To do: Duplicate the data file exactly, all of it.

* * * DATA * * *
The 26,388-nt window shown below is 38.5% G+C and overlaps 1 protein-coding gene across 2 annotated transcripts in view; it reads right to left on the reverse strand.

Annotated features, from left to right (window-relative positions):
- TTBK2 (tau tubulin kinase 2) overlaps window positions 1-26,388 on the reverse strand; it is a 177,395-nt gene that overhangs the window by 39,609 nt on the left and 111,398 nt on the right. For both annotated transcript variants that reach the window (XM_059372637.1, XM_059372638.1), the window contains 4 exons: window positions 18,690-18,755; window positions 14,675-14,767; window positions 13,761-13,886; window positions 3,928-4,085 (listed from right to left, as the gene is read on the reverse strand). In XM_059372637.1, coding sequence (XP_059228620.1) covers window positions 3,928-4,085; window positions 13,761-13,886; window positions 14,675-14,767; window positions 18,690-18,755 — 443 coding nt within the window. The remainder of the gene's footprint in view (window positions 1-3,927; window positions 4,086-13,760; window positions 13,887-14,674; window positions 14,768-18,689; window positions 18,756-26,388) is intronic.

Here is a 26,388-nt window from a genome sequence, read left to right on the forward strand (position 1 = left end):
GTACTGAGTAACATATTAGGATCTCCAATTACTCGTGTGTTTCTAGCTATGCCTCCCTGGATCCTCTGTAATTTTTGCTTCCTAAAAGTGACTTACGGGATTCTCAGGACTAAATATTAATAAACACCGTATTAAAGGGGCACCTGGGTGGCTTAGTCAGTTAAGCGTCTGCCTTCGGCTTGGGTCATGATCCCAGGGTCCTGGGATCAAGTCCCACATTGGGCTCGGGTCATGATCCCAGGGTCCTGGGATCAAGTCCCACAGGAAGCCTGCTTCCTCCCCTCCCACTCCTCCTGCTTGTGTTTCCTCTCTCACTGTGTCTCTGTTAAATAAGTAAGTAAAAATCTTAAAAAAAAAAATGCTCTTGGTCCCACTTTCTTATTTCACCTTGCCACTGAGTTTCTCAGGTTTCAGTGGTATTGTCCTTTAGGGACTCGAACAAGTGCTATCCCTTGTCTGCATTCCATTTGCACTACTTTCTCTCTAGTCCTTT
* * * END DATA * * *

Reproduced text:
The 26,388-nt window shown below is 38.5% G+C and overlaps 1 protein-coding gene across 2 annotated transcripts in view; it reads right to left on the reverse strand.

Annotated features, from left to right (window-relative positions):
- TTBK2 (tau tubulin kinase 2) overlaps window positions 1-26,388 on the reverse strand; it is a 177,395-nt gene that overhangs the window by 39,609 nt on the left and 111,398 nt on the right. For both annotated transcript variants that reach the window (XM_059372637.1, XM_059372638.1), the window contains 4 exons: window positions 18,690-18,755; window positions 14,675-14,767; window positions 13,761-13,886; window positions 3,928-4,085 (listed from right to left, as the gene is read on the reverse strand). In XM_059372637.1, coding sequence (XP_059228620.1) covers window positions 3,928-4,085; window positions 13,761-13,886; window positions 14,675-14,767; window positions 18,690-18,755 — 443 coding nt within the window. The remainder of the gene's footprint in view (window positions 1-3,927; window positions 4,086-13,760; window positions 13,887-14,674; window positions 14,768-18,689; window positions 18,756-26,388) is intronic.

Here is a 26,388-nt window from a genome sequence, read left to right on the forward strand (position 1 = left end):
GTACTGAGTAACATATTAGGATCTCCAATTACTCGTGTGTTTCTAGCTATGCCTCCCTGGATCCTCTGTAATTTTTGCTTCCTAAAAGTGACTTACGGGATTCTCAGGACTAAATATTAATAAACACCGTATTAAAGGGGCACCTGGGTGGCTTAGTCAGTTAAGCGTCTGCCTTCGGCTTGGGTCATGATCCCAGGGTCCTGGGATCAAGTCCCACATTGGGCTCGGGTCATGATCCCAGGGTCCTGGGATCAAGTCCCACAGGAAGCCTGCTTCCTCCCCTCCCACTCCTCCTGCTTGTGTTTCCTCTCTCACTGTGTCTCTGTTAAATAAGTAAGTAAAAATCTTAAAAAAAAAAATGCTCTTGGTCCCACTTTCTTATTTCACCTTGCCACTGAGTTTCTCAGGTTTCAGTGGTATTGTCCTTTAGGGACTCGAACAAGTGCTATCCCTTGTCTGCATTCCATTTGCACTACTTTCTCTCTAGTCCTTT